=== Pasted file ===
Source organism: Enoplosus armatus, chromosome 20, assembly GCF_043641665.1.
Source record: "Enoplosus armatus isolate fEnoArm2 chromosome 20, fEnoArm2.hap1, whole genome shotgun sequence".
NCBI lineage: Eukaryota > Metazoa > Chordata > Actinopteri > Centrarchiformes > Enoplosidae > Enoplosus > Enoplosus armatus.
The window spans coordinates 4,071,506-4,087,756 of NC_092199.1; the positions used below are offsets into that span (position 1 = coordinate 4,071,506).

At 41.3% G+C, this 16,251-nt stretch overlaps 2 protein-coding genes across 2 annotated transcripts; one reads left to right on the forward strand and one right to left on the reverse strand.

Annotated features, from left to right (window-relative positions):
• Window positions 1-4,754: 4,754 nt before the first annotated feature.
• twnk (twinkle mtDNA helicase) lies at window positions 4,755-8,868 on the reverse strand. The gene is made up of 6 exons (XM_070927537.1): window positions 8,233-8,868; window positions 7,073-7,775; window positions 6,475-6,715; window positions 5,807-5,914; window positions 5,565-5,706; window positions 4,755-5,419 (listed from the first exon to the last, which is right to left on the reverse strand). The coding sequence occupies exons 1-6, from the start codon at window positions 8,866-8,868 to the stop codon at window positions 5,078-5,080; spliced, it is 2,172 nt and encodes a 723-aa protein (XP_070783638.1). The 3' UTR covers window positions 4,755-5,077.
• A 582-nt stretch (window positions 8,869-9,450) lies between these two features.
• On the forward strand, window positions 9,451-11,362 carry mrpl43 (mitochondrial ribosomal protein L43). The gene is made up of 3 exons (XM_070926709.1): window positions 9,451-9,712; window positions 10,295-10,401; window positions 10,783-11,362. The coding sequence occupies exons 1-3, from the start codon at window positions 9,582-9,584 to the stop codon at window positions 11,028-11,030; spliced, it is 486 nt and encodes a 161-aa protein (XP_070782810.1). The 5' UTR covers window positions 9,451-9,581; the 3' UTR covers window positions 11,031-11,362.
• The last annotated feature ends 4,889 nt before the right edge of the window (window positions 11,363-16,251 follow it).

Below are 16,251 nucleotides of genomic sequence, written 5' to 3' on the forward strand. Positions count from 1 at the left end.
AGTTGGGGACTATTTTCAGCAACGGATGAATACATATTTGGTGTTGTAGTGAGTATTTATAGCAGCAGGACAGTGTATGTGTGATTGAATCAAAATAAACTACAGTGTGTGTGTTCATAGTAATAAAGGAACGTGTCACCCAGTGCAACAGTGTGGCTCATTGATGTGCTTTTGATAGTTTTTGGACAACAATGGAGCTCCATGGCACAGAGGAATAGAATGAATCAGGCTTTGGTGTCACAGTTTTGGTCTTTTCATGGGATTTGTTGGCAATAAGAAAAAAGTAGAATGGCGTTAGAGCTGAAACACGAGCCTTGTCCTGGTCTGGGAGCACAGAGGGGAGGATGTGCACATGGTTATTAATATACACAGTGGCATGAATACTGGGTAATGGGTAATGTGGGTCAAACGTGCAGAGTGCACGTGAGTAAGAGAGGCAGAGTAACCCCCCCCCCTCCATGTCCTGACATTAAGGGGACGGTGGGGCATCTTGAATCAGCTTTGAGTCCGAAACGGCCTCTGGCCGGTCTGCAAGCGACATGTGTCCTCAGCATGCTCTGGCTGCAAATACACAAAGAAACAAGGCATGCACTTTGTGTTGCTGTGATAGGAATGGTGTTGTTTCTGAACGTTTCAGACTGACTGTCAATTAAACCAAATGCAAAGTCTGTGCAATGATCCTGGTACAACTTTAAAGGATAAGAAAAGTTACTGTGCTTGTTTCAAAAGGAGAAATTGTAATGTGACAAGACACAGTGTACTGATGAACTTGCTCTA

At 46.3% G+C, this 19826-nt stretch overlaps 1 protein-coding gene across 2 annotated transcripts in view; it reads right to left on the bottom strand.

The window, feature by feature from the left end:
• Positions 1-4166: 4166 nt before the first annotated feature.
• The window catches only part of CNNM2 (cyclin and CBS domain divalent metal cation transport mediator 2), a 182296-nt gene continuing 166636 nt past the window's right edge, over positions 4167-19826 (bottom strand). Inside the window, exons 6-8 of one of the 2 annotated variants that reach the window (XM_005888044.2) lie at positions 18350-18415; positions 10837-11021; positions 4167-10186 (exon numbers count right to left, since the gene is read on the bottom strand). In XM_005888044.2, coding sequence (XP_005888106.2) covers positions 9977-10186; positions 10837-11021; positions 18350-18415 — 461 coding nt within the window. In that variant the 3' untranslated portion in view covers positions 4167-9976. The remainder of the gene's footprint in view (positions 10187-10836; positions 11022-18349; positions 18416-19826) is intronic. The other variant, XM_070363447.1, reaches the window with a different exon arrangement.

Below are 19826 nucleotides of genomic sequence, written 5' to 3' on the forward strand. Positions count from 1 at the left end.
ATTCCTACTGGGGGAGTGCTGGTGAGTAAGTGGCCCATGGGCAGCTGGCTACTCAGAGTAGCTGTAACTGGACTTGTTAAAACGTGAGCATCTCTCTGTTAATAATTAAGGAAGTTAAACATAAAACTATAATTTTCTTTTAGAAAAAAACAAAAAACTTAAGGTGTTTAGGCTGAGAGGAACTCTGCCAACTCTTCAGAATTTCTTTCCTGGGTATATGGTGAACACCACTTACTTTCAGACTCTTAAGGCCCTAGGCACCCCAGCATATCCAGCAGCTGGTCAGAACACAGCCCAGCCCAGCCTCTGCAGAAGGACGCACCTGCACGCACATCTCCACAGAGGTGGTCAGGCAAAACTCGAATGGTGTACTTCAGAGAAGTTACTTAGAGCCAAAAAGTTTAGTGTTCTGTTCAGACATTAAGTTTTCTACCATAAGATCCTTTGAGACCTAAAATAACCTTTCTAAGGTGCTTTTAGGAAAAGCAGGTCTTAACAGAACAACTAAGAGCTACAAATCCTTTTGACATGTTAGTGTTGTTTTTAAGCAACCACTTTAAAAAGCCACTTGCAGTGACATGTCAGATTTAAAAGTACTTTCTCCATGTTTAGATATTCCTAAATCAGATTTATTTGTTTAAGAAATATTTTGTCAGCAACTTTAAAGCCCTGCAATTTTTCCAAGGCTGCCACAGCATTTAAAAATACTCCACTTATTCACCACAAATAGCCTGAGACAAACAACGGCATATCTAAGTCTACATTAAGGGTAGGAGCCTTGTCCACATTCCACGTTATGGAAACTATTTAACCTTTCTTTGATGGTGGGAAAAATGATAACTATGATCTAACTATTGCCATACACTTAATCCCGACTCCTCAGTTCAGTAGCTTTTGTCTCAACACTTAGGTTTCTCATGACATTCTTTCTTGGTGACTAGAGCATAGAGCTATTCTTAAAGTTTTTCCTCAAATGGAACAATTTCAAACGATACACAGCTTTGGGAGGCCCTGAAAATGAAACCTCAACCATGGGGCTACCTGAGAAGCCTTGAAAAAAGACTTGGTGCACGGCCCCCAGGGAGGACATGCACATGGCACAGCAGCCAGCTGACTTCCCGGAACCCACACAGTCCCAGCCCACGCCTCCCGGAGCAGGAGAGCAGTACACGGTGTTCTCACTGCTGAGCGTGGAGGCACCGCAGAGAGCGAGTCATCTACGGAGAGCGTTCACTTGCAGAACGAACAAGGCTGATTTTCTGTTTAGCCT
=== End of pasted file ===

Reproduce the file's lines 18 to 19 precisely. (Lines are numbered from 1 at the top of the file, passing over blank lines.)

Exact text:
Below are 19826 nucleotides of genomic sequence, written 5' to 3' on the forward strand. Positions count from 1 at the left end.
ATTCCTACTGGGGGAGTGCTGGTGAGTAAGTGGCCCATGGGCAGCTGGCTACTCAGAGTAGCTGTAACTGGACTTGTTAAAACGTGAGCATCTCTCTGTTAATAATTAAGGAAGTTAAACATAAAACTATAATTTTCTTTTAGAAAAAAACAAAAAACTTAAGGTGTTTAGGCTGAGAGGAACTCTGCCAACTCTTCAGAATTTCTTTCCTGGGTATATGGTGAACACCACTTACTTTCAGACTCTTAAGGCCCTAGGCACCCCAGCATATCCAGCAGCTGGTCAGAACACAGCCCAGCCCAGCCTCTGCAGAAGGACGCACCTGCACGCACATCTCCACAGAGGTGGTCAGGCAAAACTCGAATGGTGTACTTCAGAGAAGTTACTTAGAGCCAAAAAGTTTAGTGTTCTGTTCAGACATTAAGTTTTCTACCATAAGATCCTTTGAGACCTAAAATAACCTTTCTAAGGTGCTTTTAGGAAAAGCAGGTCTTAACAGAACAACTAAGAGCTACAAATCCTTTTGACATGTTAGTGTTGTTTTTAAGCAACCACTTTAAAAAGCCACTTGCAGTGACATGTCAGATTTAAAAGTACTTTCTCCATGTTTAGATATTCCTAAATCAGATTTATTTGTTTAAGAAATATTTTGTCAGCAACTTTAAAGCCCTGCAATTTTTCCAAGGCTGCCACAGCATTTAAAAATACTCCACTTATTCACCACAAATAGCCTGAGACAAACAACGGCATATCTAAGTCTACATTAAGGGTAGGAGCCTTGTCCACATTCCACGTTATGGAAACTATTTAACCTTTCTTTGATGGTGGGAAAAATGATAACTATGATCTAACTATTGCCATACACTTAATCCCGACTCCTCAGTTCAGTAGCTTTTGTCTCAACACTTAGGTTTCTCATGACATTCTTTCTTGGTGACTAGAGCATAGAGCTATTCTTAAAGTTTTTCCTCAAATGGAACAATTTCAAACGATACACAGCTTTGGGAGGCCCTGAAAATGAAACCTCAACCATGGGGCTACCTGAGAAGCCTTGAAAAAAGACTTGGTGCACGGCCCCCAGGGAGGACATGCACATGGCACAGCAGCCAGCTGACTTCCCGGAACCCACACAGTCCCAGCCCACGCCTCCCGGAGCAGGAGAGCAGTACACGGTGTTCTCACTGCTGAGCGTGGAGGCACCGCAGAGAGCGAGTCATCTACGGAGAGCGTTCACTTGCAGAACGAACAAGGCTGATTTTCTGTTTAGCCT